Redeveloping big box sites toward a more sustainable land use
Author(s)Varat, Adam (Adam Simon), 1976-
Massachusetts Institute of Technology. Dept. of Urban Studies and Planning.
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The history of shopping centers in the United States is closely associated with decentralizing urban trends and increased auto dependence, both of which have severe environmental effects. Retail formats have shifted over the years from downtown shopping to indoor shopping centers, and more recently to big box superstores. As retail formats and markets continue to evolve, many older, less modem stores have suffered. Most recently, this trend has affected big boxes, creating an opportunity to reuse and re-image many of these sites. Vacant shopping centers represent an expanding phenomenon that has been little studied. I survey examples of vacant superstores in the Boston region, and characterize their physical and neighborhood characteristics, as well as procedural barriers and opportunities toward reusing these sites in a way that promotes land-efficient, non-auto-dependent development. I found two primary types of site: urban and suburban. In both types, site plan characteristics are similar. They have low density site plans, and are serviced almost entirely by the automobile. There are few concessions to pedestrian or transit amenity, and in both cases, sites are disconnected from surrounding parcels. Both also face similar procedural redevelopment difficulties, especially regarding ownership and tenant issues, sprawl-oriented zoning regimes, and known but uncertain levels of environmental contamination. However, characteristics of the surrounding areas differ greatly between the two types. "Urban" sites are located in compact, connected, older suburban areas with connected street grids. The shopping center parcels represent a coarse-grain anomaly in a fine-grain area. "Suburban" types are located in urban fringes, in areas that are primarily single-use, auto-oriented, and poorly connected. Planning for both types of site should account for urban design and pedestrian connectivity deficiencies by encouraging connections among different sites and to circulation systems, and to take advantage of other underutilized parcels nearby. To this end, municipalities should plan for an entire area surrounding the shopping center sites, using the tools of design guidelines, site plan review, and flexible zoning regimes. Additionally, municipalities should engage and coordinate private and community sectors to promote cohesion among many sites. Suburban sites should emphasize site planning for connectivity and directing new superstores into existing space. Urban sites should capitalize on existing neighborhood infrastructure to reintegrate the sites into surrounding neighborhoods, and to direct investment and development away from auto-dependent greenfield sites to connected, accessible locations within the metropolitan region.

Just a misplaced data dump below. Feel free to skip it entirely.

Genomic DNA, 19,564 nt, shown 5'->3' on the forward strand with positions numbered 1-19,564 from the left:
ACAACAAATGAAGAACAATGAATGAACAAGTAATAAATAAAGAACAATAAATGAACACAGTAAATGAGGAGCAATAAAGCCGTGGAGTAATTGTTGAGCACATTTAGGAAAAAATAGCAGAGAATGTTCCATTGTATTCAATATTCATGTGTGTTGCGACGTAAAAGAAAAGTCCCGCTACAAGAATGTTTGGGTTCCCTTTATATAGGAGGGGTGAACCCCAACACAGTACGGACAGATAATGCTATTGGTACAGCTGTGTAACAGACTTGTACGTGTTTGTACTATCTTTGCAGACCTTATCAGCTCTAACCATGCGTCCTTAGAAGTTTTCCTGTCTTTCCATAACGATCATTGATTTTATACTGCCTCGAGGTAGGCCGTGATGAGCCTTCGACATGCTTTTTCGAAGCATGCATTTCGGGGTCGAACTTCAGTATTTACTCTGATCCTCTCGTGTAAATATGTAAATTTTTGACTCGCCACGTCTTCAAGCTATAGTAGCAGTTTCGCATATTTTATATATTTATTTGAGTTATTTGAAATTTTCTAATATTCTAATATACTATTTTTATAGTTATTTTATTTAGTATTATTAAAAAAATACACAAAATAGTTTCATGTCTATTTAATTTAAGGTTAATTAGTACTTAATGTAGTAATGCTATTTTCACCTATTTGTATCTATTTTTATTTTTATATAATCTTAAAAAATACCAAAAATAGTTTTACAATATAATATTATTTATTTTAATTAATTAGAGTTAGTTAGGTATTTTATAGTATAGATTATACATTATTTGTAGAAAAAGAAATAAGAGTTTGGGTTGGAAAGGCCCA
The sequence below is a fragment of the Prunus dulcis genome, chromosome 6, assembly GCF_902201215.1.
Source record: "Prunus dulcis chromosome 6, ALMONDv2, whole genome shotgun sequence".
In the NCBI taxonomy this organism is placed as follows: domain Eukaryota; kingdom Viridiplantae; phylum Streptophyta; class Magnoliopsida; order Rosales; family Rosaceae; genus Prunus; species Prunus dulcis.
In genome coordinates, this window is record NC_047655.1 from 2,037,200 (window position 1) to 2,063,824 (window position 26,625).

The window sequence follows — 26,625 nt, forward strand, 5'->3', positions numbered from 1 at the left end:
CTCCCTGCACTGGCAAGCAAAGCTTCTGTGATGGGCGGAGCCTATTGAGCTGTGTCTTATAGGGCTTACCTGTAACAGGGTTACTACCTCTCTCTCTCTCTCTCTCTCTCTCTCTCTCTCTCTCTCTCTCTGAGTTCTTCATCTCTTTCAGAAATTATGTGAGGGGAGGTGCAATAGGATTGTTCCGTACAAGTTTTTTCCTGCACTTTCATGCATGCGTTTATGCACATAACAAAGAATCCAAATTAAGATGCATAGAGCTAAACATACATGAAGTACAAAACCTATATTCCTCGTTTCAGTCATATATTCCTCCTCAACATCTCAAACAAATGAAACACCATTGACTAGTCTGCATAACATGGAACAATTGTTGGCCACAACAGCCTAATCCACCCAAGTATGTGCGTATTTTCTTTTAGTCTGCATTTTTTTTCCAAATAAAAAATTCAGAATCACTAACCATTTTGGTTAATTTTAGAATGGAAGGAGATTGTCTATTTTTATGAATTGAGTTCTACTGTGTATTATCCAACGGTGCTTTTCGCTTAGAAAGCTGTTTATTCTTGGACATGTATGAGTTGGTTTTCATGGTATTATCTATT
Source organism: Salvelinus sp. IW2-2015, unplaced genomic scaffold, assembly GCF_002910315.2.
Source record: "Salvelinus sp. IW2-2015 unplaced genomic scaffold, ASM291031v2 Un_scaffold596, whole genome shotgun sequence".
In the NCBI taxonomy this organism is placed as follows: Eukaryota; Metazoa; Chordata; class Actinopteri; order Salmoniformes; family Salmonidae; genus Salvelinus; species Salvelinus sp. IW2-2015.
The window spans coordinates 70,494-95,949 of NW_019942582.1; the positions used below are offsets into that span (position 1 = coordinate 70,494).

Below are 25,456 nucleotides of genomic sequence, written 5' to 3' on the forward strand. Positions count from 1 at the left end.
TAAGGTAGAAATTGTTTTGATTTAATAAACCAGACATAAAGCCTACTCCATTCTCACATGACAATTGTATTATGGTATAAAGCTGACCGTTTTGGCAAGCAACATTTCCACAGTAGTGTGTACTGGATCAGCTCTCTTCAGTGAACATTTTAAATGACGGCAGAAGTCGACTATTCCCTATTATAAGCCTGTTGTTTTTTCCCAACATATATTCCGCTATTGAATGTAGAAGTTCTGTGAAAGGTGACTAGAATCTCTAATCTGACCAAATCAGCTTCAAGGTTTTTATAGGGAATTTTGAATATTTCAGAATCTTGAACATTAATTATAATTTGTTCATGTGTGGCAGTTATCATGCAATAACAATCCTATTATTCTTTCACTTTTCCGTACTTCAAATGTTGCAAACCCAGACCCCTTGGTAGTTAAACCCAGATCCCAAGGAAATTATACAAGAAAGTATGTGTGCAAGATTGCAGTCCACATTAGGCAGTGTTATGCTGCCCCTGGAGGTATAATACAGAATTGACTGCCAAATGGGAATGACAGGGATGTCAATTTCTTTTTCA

Thesis (M.C.P.)--Massachusetts Institute of Technology, Dept. of Urban Studies and Planning, 2001.Includes bibliographical references (leaves -).
DepartmentMassachusetts Institute of Technology. Dept. of Urban Studies and Planning.
Massachusetts Institute of Technology
Urban Studies and Planning.